The most frequently used word to describe Cautious Clay’s (Joshua Karpeh’s) music is “sophisticated”. Critics have noted the felicity with which he combines jazz-inflected instrumentals and a refined R&B vocal style with urbane production techniques to create something self-consciously chic and stylish. He always sounds cool, as in hip, even when he says he’s unsure about how to act, think, or feel. The Brooklyn via Cleveland artist sounds at home in the complex, city streets of cultured society.
As the album’s title (Deadpan Love) suggests, Clay puts on a blank expression. Even when singing about romance, his emotions are unclear. He hides behind a mask so the listener can never be sure of where Clay stands. A large part of Clay’s charm is his sense of humor. He’s able to make fun of his pretensions, from name-dropping “Gucci, Prada, Versace” on one song and then the desire for cheap tacos and red punch the next. Clay will throw out a snappy line one minute (“I’m that n***a that everybody wants for breakfast”) and then confess his confusion the next (“I think I’m dying in the subtlety / Lying ’bout the worst of me”).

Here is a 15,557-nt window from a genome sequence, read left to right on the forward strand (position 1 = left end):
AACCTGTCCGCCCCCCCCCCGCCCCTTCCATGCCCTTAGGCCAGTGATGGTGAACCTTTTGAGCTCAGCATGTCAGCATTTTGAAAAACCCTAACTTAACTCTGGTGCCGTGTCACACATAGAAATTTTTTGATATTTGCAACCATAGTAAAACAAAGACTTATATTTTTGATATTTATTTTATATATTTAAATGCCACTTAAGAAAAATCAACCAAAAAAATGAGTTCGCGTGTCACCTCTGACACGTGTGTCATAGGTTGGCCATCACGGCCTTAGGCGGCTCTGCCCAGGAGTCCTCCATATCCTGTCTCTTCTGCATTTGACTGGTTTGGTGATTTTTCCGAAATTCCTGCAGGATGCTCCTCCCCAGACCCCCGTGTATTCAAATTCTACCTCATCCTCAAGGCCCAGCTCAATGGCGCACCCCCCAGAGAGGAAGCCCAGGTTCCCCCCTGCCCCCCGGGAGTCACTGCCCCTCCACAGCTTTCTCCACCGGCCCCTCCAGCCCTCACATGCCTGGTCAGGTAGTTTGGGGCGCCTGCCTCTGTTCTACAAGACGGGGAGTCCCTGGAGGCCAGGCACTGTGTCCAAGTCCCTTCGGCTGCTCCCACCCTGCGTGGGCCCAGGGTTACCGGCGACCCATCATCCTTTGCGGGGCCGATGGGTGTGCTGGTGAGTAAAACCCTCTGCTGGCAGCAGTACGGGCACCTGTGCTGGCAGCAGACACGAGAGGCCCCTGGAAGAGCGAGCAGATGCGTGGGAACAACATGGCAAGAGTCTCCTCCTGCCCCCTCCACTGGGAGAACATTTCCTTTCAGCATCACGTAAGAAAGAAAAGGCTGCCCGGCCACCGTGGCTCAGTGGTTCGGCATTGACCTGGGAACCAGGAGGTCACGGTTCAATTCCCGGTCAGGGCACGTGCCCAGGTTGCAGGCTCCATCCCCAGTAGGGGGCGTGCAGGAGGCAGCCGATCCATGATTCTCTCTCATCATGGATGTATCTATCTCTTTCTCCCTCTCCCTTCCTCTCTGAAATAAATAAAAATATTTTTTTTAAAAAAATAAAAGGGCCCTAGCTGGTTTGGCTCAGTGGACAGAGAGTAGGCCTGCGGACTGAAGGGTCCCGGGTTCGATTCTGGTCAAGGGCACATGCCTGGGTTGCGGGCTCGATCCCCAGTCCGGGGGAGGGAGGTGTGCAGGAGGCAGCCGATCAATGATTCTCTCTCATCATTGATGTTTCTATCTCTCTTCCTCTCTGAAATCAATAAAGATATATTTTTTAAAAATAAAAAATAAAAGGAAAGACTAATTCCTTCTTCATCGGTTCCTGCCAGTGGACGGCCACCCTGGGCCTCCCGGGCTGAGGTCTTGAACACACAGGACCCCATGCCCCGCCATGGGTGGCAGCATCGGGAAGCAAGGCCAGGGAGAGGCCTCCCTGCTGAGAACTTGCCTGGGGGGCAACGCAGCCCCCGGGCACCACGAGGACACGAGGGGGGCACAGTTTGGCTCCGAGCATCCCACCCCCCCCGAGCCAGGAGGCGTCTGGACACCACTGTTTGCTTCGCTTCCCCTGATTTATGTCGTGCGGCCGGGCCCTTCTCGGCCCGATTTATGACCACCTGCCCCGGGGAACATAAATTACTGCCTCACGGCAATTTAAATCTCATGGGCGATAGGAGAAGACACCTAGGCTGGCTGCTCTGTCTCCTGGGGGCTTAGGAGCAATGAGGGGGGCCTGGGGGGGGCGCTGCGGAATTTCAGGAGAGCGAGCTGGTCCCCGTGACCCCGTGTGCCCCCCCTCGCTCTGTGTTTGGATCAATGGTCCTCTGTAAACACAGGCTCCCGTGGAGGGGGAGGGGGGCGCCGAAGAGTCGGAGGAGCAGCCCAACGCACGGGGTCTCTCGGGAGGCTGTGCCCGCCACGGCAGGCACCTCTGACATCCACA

He’s a shapeshifter whose music always seems to be one step from being out of control before Clay pulls back and smiles as if to say, just kidding. The impact is somewhat disorienting, but that’s the point. He’s just taking the listener for a ride. He’s not headed anywhere in particular.
That doesn’t mean Clay’s not serious. Halfway through the record, he launches into a quick 24-second spiel, “Why Is Your Clay So Cautious?” that presents an abbreviated story of the fighter Cassius Clay’s struggle to define himself. The moral of the tale has to do with control, as in who has it. As the boxer found out, you could be the heavyweight champion of the world and still not have the power to influence the opinion of others. The musician Clay may be cautious, he explains elsewhere, but he has good reason to maintain such an attitude. Being insecure is a sign of intelligence.
When Clay gives in to his passions, such as on “Wildfire”, the musical accompaniment is much more laid back than the lyrics. That implies that the singer has strong feelings that he’s unwilling to act on it. He’ll sing words of passion like “Your eyes are like weapons / Your lips could teach lessons” in a quiet voice that seems far from overwhelmed. He’s not ready for the lovemaking as much as he might yearn to be seduced. The song ends with the singer being more concerned about the other person than his own feelings.
The music itself is always infectious. The melodies share a slithering under-tempo that makes everything from lyrics about eggs with toast on the side to the color of one’s clothes seem fraught with deep meaning. The subliminal message has an erotic aura. Just like the right outfit can make one look sexy without necessarily being revealing, Clay dresses up his songs so that they bring out his best qualities. He’s a sophisticated man about town in 21st century America.